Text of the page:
In these times of resistance, it’s crucial we listen to voices, consider structures, and pilot practices that have been marginalized, dismissed, or ignored in the past by the mainstream Democratic (and Republican) parties. Nader’s voice, ideas, wisdom, and experience are tools which should be (re)considered those who are discouraged by the current administration and it’s heretofore oppressive political agenda. As he has constantly shown throughout his career and continues to remind us to this day:


Check out his website & nationally syndicated weekly Saturday radio show (in podcast form) below:

A Week After the Women’s March…

“It is essential that we end the double standard that exists between public and private morality. We must ask of our country what we ask of ourselves.”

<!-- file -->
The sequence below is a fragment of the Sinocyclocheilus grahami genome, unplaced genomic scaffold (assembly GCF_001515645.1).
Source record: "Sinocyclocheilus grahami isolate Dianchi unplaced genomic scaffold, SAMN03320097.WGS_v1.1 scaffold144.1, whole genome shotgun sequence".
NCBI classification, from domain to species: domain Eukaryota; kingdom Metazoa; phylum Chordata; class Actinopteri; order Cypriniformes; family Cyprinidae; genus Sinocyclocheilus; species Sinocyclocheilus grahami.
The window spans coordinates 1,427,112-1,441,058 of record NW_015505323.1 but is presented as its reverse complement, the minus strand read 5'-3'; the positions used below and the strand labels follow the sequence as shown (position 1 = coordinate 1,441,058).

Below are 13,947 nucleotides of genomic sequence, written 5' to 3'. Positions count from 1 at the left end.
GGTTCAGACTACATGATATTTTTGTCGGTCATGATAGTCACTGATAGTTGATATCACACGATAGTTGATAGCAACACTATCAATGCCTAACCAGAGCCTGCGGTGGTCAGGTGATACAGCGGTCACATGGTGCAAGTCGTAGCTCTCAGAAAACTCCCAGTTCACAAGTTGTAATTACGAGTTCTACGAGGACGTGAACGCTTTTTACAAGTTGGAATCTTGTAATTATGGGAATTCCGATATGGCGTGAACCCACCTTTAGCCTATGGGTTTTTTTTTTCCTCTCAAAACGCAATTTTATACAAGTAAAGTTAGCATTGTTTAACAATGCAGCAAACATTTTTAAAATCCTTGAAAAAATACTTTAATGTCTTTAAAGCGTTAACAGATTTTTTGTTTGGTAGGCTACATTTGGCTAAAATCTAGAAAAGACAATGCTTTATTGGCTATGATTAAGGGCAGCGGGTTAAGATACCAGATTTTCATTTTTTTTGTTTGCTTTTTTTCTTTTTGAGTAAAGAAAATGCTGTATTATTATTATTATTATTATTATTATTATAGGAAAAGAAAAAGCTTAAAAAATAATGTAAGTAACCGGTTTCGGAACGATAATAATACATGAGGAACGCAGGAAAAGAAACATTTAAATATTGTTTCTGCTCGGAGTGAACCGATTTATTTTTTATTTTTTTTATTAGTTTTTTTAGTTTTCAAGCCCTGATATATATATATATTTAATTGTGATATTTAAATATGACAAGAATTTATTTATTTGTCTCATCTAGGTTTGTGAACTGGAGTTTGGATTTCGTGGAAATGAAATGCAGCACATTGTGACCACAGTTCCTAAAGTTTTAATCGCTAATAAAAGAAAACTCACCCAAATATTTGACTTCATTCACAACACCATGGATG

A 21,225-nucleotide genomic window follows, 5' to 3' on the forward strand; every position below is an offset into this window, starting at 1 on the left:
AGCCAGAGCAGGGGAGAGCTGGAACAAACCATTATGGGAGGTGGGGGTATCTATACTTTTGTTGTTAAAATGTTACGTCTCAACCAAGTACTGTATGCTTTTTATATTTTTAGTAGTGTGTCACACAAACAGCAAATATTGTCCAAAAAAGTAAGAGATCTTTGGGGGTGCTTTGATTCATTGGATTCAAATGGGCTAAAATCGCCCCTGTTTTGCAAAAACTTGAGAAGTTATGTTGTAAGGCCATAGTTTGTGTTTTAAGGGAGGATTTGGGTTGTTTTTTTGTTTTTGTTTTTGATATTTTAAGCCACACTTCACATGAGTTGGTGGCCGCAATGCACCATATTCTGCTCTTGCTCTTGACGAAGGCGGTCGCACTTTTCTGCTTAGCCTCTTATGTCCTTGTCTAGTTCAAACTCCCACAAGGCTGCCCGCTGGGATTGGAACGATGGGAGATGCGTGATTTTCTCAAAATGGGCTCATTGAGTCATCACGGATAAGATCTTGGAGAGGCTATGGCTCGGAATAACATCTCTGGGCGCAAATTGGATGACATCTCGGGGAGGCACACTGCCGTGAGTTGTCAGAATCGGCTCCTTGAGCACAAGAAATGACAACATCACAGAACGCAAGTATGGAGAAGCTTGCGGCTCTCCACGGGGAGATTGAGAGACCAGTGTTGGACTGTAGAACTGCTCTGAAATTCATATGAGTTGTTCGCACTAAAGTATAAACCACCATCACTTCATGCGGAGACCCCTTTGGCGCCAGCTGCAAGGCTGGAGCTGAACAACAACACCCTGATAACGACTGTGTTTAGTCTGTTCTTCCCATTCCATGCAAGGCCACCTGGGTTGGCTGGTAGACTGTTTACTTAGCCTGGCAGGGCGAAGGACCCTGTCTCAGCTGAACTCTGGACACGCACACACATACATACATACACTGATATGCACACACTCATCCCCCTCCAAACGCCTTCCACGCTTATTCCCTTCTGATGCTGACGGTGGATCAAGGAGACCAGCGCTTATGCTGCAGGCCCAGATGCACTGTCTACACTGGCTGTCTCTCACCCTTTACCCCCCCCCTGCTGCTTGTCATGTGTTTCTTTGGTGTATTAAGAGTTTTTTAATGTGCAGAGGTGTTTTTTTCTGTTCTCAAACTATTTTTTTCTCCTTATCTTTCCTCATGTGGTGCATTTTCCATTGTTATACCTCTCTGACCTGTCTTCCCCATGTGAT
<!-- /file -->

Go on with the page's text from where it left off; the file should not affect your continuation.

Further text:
– Patricia Marx Ellsberg

Last Saturday, I was thrilled to see the streets of Oakland and other cities across the world flooded with women, young families, youth, and men in solidarity – many of them having their first experiences as activists in public.

What a promising sign for the vitality of democracy and social justice! I have spent the last week reflecting on how we can continue to build a movement for peace, equity, and opportunity.

The above quote from Patricia Marx Ellsberg is a great synthesis of some of my thoughts on how to live out our activism on even our busiest days. What it says to me is that politics is personal; our daily actions with other people and ourselves should reflect our expectations for our nations, institutions, and corporations; and our own mindfulness can have a positive effect on the behavior of others and society. Political accountability is a two way street!